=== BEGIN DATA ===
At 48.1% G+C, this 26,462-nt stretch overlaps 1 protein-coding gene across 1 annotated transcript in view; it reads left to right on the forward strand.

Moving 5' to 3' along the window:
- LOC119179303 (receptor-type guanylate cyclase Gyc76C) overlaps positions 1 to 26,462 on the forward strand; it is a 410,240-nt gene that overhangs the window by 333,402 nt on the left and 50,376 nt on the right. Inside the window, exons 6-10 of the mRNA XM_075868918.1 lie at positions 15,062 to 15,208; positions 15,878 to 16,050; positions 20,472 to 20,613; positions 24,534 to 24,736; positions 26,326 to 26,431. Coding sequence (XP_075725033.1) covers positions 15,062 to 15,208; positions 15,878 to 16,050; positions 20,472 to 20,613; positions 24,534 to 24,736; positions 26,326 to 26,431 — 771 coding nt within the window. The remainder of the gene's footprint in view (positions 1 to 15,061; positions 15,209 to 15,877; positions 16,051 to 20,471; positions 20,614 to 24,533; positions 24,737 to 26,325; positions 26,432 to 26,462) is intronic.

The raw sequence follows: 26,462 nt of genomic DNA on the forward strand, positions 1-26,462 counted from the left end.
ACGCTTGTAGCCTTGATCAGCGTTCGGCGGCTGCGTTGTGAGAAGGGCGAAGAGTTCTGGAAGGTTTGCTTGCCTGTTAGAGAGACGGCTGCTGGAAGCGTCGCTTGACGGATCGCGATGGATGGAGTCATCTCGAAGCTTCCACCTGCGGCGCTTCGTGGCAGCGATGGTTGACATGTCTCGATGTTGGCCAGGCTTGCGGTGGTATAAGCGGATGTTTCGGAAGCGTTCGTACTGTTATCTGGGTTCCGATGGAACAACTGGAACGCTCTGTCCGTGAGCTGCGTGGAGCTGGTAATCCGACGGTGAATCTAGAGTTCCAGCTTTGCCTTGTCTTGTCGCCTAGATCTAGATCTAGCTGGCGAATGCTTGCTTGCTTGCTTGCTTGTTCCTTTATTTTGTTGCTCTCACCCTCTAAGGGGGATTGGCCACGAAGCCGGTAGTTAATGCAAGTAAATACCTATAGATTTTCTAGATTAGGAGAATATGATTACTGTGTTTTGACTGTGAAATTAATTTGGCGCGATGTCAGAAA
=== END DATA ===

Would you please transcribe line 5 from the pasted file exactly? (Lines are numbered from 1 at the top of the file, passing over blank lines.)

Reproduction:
ACGCTTGTAGCCTTGATCAGCGTTCGGCGGCTGCGTTGTGAGAAGGGCGAAGAGTTCTGGAAGGTTTGCTTGCCTGTTAGAGAGACGGCTGCTGGAAGCGTCGCTTGACGGATCGCGATGGATGGAGTCATCTCGAAGCTTCCACCTGCGGCGCTTCGTGGCAGCGATGGTTGACATGTCTCGATGTTGGCCAGGCTTGCGGTGGTATAAGCGGATGTTTCGGAAGCGTTCGTACTGTTATCTGGGTTCCGATGGAACAACTGGAACGCTCTGTCCGTGAGCTGCGTGGAGCTGGTAATCCGACGGTGAATCTAGAGTTCCAGCTTTGCCTTGTCTTGTCGCCTAGATCTAGATCTAGCTGGCGAATGCTTGCTTGCTTGCTTGCTTGTTCCTTTATTTTGTTGCTCTCACCCTCTAAGGGGGATTGGCCACGAAGCCGGTAGTTAATGCAAGTAAATACCTATAGATTTTCTAGATTAGGAGAATATGATTACTGTGTTTTGACTGTGAAATTAATTTGGCGCGATGTCAGAAA